In the Bible, trusting God is never equated with doing nothing.  While the intentions behind the saying may be solid, the phrase itself is misleading at best.

Destructive at Worst

The meaning behind this phrase finds its roots in Keswick Theology, which sprung up in the middle to late 19th Century, where Christians seek to attain a “higher spiritual life” that is attained by a passivity where one deliberately does nothing.  A person just “rests” in the power of Christ in order to allow the Holy Spirit to work through him or her.

“Let Go and Let God” elevates passivity in the Christian life, as if God calls us to put our arms down and just wait out this life until we’re called home to Glory.

Again, you can see how that appeals to so many people and sounds spiritual, but it falls apart both Scripturally and experientially.  To think that a faithful Christian life is a passive act of deliberately doing nothing will set you up for disappointment.  While men and women are passive in their justification (Eph 2:8-9), God never calls you to passivity in the Christian life as a result of being saved (Eph 2:10).  To “let go” in life is to relinquish yourself from the means of grace that God has supplied to sanctify and grow you into the image of his Son.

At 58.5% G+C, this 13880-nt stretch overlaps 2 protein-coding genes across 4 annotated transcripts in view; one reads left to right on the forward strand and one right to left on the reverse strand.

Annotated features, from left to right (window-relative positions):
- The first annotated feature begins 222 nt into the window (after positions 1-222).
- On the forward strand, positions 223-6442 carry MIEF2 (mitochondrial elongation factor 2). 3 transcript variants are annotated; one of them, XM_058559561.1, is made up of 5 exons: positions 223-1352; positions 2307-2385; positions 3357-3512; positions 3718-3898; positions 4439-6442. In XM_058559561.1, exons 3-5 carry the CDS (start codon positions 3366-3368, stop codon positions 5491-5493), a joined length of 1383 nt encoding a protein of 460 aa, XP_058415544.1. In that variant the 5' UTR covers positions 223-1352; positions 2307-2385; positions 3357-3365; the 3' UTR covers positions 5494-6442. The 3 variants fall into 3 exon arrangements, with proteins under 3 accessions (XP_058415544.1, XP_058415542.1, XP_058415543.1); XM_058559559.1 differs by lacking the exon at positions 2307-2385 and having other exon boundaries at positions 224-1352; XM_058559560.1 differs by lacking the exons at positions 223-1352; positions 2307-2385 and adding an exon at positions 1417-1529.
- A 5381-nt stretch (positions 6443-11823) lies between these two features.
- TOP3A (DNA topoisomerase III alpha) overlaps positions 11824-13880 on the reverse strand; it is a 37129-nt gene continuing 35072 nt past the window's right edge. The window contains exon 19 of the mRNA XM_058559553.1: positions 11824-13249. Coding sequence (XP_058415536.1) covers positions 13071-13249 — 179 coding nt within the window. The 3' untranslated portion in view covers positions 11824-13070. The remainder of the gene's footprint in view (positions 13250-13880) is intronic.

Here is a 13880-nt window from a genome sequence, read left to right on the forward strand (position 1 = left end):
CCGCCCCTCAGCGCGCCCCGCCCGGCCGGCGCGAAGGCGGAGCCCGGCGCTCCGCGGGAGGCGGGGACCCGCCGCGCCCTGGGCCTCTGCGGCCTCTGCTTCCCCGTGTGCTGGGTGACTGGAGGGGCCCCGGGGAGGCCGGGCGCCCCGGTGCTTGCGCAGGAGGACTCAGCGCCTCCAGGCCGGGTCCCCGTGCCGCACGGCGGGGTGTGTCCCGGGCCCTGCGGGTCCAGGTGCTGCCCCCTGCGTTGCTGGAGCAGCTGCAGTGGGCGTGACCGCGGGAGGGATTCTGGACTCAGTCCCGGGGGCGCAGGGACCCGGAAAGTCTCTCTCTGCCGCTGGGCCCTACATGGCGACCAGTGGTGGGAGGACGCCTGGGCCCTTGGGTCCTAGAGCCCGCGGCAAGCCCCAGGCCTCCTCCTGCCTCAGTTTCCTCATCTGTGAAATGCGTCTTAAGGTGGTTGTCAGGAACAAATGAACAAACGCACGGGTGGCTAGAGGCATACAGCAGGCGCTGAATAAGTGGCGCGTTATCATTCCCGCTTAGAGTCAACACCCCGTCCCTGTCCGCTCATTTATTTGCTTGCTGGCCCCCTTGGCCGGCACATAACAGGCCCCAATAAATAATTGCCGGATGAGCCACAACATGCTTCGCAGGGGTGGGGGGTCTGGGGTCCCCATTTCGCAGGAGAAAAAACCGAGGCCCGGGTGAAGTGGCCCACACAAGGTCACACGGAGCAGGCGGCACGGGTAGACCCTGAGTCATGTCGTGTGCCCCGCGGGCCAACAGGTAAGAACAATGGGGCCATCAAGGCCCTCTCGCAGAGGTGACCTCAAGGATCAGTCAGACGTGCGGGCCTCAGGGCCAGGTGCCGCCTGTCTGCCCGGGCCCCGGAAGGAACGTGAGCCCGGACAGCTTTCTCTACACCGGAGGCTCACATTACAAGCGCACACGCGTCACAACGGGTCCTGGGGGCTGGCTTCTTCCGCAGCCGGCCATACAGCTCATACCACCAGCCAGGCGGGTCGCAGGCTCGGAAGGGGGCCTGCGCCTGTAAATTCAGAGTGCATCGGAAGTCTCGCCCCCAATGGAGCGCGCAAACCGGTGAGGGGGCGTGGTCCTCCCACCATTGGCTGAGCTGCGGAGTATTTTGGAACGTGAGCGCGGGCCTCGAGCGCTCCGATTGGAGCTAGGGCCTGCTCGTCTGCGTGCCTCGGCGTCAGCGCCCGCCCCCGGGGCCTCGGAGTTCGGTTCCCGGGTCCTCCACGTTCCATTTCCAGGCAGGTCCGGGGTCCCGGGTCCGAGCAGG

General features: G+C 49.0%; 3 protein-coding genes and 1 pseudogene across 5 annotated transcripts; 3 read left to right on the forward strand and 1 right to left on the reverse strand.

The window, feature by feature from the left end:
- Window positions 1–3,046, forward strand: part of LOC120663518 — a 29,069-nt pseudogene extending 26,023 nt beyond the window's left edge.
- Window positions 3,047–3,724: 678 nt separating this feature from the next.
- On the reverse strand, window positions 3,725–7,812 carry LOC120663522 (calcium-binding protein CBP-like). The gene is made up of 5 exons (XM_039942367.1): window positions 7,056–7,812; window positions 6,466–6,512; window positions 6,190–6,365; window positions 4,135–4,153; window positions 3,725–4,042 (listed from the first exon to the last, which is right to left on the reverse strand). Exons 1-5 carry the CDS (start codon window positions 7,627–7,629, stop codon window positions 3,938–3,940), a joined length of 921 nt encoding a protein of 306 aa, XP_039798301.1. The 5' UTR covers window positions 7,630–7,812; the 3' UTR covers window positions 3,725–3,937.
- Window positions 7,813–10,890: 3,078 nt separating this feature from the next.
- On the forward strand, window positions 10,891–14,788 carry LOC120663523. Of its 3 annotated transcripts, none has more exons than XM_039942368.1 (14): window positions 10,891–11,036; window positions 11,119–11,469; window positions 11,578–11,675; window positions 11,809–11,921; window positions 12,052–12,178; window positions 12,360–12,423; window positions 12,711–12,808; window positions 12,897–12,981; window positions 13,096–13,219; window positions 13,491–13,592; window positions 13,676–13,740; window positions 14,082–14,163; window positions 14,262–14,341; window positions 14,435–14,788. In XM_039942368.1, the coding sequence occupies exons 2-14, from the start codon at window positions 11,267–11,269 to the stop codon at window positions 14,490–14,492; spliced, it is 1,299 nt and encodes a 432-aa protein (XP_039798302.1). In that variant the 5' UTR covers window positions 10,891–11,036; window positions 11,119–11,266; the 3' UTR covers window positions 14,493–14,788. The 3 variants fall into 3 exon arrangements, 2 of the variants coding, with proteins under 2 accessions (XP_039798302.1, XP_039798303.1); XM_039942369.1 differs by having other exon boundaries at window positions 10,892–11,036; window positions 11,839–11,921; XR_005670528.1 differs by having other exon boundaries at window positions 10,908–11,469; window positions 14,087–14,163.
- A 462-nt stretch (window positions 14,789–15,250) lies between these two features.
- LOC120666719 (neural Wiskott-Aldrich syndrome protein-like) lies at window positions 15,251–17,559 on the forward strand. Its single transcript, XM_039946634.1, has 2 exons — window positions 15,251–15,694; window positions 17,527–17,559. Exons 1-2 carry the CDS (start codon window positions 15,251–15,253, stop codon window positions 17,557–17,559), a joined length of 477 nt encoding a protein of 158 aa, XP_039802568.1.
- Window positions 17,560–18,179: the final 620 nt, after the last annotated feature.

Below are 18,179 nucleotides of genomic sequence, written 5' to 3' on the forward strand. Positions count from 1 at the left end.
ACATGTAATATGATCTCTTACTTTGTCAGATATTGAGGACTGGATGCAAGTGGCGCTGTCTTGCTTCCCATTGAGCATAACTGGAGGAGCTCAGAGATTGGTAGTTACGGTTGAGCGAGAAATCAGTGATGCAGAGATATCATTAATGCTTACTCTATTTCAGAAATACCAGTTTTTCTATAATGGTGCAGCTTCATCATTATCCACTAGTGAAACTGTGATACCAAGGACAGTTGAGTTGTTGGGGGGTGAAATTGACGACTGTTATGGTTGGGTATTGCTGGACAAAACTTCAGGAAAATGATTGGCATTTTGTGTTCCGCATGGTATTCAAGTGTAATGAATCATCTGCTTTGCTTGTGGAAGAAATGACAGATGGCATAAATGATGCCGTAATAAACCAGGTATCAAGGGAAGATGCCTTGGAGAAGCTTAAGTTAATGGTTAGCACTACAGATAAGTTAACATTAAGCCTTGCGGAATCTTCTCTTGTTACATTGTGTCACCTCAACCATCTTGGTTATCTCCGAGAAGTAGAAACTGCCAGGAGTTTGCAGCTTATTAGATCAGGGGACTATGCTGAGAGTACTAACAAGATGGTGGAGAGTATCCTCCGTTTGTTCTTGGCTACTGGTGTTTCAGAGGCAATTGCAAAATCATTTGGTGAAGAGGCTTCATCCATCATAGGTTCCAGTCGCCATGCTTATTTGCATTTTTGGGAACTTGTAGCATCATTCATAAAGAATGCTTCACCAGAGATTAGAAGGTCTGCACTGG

Not only will a deliberate passivity not accomplish that which we seek, but it will stunt our spiritual growth and threaten our perseverance in the faith.  You’ll be left to agonize over why you can’t overcome sin or see relationships restored, and the only solution will be to try harder to do nothing, which will lead to crushing guilt over the fact that you haven’t done enough of nothing. It’s a maze of anguish that will be difficult to spin out of and it is destructive to a life of vitality in Christ.

A Better Alternative

In his book, In Step with the Spirit, J.I. Packer provides a better alternative to the mindset of “Let Go and Let God”, one that is far more Biblical and significantly more effective.  Packer writes: